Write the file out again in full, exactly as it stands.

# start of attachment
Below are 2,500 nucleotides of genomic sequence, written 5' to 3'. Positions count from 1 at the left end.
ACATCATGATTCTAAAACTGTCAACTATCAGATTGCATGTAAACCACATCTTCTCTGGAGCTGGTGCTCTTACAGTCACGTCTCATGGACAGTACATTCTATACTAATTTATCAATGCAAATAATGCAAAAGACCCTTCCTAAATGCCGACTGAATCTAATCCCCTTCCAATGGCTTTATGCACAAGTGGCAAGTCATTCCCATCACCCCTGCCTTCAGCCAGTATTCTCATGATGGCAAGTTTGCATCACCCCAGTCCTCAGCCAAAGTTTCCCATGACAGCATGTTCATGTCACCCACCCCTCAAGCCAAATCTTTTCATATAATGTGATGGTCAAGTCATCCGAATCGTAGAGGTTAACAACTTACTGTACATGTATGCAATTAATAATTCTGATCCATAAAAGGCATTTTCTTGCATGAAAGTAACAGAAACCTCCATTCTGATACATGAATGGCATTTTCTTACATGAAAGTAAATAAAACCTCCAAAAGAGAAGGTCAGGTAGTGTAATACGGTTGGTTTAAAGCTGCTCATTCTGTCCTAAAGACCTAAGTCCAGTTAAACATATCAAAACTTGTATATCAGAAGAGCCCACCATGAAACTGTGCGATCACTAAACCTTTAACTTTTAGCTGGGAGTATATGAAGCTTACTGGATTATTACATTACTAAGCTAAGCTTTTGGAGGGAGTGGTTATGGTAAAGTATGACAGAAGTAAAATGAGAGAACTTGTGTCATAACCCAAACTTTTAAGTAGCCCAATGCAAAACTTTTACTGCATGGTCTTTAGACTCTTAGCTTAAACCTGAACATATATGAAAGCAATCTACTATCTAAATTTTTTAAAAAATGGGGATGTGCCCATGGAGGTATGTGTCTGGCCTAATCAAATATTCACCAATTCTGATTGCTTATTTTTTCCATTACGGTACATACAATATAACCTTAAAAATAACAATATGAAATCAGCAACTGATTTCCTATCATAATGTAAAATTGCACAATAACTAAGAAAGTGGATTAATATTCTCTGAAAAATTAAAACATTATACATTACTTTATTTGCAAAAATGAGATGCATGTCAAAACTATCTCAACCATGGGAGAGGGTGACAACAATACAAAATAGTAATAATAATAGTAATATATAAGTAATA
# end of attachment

Below are 2,500 nucleotides of genomic sequence, written 5' to 3'. Positions count from 1 at the left end.
ACATCATGATTCTAAAACTGTCAACTATCAGATTGCATGTAAACCACATCTTCTCTGGAGCTGGTGCTCTTACAGTCACGTCTCATGGACAGTACATTCTATACTAATTTATCAATGCAAATAATGCAAAAGACCCTTCCTAAATGCCGACTGAATCTAATCCCCTTCCAATGGCTTTATGCACAAGTGGCAAGTCATTCCCATCACCCCTGCCTTCAGCCAGTATTCTCATGATGGCAAGTTTGCATCACCCCAGTCCTCAGCCAAAGTTTCCCATGACAGCATGTTCATGTCACCCACCCCTCAAGCCAAATCTTTTCATATAATGTGATGGTCAAGTCATCCGAATCGTAGAGGTTAACAACTTACTGTACATGTATGCAATTAATAATTCTGATCCATAAAAGGCATTTTCTTGCATGAAAGTAACAGAAACCTCCATTCTGATACATGAATGGCATTTTCTTACATGAAAGTAAATAAAACCTCCAAAAGAGAAGGTCAGGTAGTGTAATACGGTTGGTTTAAAGCTGCTCATTCTGTCCTAAAGACCTAAGTCCAGTTAAACATATCAAAACTTGTATATCAGAAGAGCCCACCATGAAACTGTGCGATCACTAAACCTTTAACTTTTAGCTGGGAGTATATGAAGCTTACTGGATTATTACATTACTAAGCTAAGCTTTTGGAGGGAGTGGTTATGGTAAAGTATGACAGAAGTAAAATGAGAGAACTTGTGTCATAACCCAAACTTTTAAGTAGCCCAATGCAAAACTTTTACTGCATGGTCTTTAGACTCTTAGCTTAAACCTGAACATATATGAAAGCAATCTACTATCTAAATTTTTTAAAAAATGGGGATGTGCCCATGGAGGTATGTGTCTGGCCTAATCAAATATTCACCAATTCTGATTGCTTATTTTTTCCATTACGGTACATACAATATAACCTTAAAAATAACAATATGAAATCAGCAACTGATTTCCTATCATAATGTAAAATTGCACAATAACTAAGAAAGTGGATTAATATTCTCTGAAAAATTAAAACATTATACATTACTTTATTTGCAAAAATGAGATGCATGTCAAAACTATCTCAACCATGGGAGAGGGTGACAACAATACAAAATAGTAATAATAATAGTAATATATAAGTAATA